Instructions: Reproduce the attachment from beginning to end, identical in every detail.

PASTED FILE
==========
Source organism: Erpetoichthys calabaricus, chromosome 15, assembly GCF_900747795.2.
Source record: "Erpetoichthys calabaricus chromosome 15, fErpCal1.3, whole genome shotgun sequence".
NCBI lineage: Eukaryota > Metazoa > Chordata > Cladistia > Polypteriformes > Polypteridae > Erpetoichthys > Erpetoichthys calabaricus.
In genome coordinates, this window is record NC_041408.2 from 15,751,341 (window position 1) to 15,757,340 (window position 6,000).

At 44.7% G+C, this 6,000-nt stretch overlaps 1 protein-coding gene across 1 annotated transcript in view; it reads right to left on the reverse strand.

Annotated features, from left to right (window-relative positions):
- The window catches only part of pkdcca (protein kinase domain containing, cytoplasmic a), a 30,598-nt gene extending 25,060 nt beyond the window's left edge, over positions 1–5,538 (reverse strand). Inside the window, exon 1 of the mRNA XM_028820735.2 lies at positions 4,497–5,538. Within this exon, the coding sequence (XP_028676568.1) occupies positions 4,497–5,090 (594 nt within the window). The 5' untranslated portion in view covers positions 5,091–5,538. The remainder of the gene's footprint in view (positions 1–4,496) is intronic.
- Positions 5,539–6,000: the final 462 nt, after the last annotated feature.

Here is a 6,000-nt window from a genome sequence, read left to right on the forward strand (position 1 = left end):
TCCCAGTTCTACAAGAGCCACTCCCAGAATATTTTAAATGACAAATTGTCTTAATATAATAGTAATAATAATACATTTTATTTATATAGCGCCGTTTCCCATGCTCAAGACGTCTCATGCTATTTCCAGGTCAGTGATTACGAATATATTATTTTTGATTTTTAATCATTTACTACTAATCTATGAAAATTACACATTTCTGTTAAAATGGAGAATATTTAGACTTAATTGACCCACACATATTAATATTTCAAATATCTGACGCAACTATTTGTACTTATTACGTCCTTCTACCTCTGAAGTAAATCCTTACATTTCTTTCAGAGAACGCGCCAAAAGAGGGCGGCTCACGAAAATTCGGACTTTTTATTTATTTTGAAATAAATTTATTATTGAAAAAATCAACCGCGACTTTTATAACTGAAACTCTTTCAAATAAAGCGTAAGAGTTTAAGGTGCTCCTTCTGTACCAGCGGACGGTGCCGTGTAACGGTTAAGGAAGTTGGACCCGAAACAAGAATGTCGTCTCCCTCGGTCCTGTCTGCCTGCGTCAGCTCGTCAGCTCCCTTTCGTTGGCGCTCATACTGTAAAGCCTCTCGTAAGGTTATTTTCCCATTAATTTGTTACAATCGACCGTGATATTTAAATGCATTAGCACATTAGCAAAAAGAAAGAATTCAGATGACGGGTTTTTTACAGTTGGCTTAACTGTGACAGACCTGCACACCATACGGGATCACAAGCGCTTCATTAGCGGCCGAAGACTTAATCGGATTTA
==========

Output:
Source organism: Erpetoichthys calabaricus, chromosome 15, assembly GCF_900747795.2.
Source record: "Erpetoichthys calabaricus chromosome 15, fErpCal1.3, whole genome shotgun sequence".
NCBI lineage: Eukaryota > Metazoa > Chordata > Cladistia > Polypteriformes > Polypteridae > Erpetoichthys > Erpetoichthys calabaricus.
In genome coordinates, this window is record NC_041408.2 from 15,751,341 (window position 1) to 15,757,340 (window position 6,000).

At 44.7% G+C, this 6,000-nt stretch overlaps 1 protein-coding gene across 1 annotated transcript in view; it reads right to left on the reverse strand.

Annotated features, from left to right (window-relative positions):
- The window catches only part of pkdcca (protein kinase domain containing, cytoplasmic a), a 30,598-nt gene extending 25,060 nt beyond the window's left edge, over positions 1–5,538 (reverse strand). Inside the window, exon 1 of the mRNA XM_028820735.2 lies at positions 4,497–5,538. Within this exon, the coding sequence (XP_028676568.1) occupies positions 4,497–5,090 (594 nt within the window). The 5' untranslated portion in view covers positions 5,091–5,538. The remainder of the gene's footprint in view (positions 1–4,496) is intronic.
- Positions 5,539–6,000: the final 462 nt, after the last annotated feature.

Here is a 6,000-nt window from a genome sequence, read left to right on the forward strand (position 1 = left end):
TCCCAGTTCTACAAGAGCCACTCCCAGAATATTTTAAATGACAAATTGTCTTAATATAATAGTAATAATAATACATTTTATTTATATAGCGCCGTTTCCCATGCTCAAGACGTCTCATGCTATTTCCAGGTCAGTGATTACGAATATATTATTTTTGATTTTTAATCATTTACTACTAATCTATGAAAATTACACATTTCTGTTAAAATGGAGAATATTTAGACTTAATTGACCCACACATATTAATATTTCAAATATCTGACGCAACTATTTGTACTTATTACGTCCTTCTACCTCTGAAGTAAATCCTTACATTTCTTTCAGAGAACGCGCCAAAAGAGGGCGGCTCACGAAAATTCGGACTTTTTATTTATTTTGAAATAAATTTATTATTGAAAAAATCAACCGCGACTTTTATAACTGAAACTCTTTCAAATAAAGCGTAAGAGTTTAAGGTGCTCCTTCTGTACCAGCGGACGGTGCCGTGTAACGGTTAAGGAAGTTGGACCCGAAACAAGAATGTCGTCTCCCTCGGTCCTGTCTGCCTGCGTCAGCTCGTCAGCTCCCTTTCGTTGGCGCTCATACTGTAAAGCCTCTCGTAAGGTTATTTTCCCATTAATTTGTTACAATCGACCGTGATATTTAAATGCATTAGCACATTAGCAAAAAGAAAGAATTCAGATGACGGGTTTTTTACAGTTGGCTTAACTGTGACAGACCTGCACACCATACGGGATCACAAGCGCTTCATTAGCGGCCGAAGACTTAATCGGATTTA